Unlike conventional mediation analysis, causal mediation analysis focuses on causal inference in its precise non-parametric definitions of causal mediation effects, clearly demonstrates required assumptions for a valid causal effect and provides measures of sensitivity to these assumptions. By comparing estimates of the mediation effects and the associated sensitivity parameters across analyses and studies, researchers can gain a better understanding of the causal role of mediators. Compared to conventional mediation analyses, causal mediation analysis also accommodates more types of models of the mediator and outcome.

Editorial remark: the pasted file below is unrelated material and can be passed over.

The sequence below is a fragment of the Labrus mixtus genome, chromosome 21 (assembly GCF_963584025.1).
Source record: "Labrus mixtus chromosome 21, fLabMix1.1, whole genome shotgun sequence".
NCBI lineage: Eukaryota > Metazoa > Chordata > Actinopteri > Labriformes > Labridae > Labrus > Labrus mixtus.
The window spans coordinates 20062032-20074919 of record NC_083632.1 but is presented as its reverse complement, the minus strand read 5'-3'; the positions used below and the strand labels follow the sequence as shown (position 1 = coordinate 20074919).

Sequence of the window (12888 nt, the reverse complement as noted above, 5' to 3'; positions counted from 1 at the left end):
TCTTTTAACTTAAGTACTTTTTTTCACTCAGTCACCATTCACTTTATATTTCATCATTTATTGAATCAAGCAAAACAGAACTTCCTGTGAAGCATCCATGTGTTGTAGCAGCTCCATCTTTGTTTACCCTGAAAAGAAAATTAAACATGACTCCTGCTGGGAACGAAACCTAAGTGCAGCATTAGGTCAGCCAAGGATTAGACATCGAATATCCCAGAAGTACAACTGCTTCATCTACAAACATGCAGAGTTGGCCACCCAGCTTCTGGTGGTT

Given the prevalence of RCT and quasi-experiment designs in education and the advantages of causal mediation analysis, we encourage researchers to follow the procedure recommended in this article to fully explore causal mechanisms, including sensitivity analyses, and to carefully interpret estimates of mediation effects. In addition, we argue that causal mediation analysis should be applied more often. We believe causal mediation methods will further our understanding of how different educational contexts result in changes to educational outcomes. Future methodological work is also needed, for instance, simulation studies can help illustrate the potential impacts of violating key assumptions required for to establish a valid causal role of a mediator.

## Author’s Note

W. Edward Chi is now at Cerritos College. Elizabeth S. Park is now at Westat.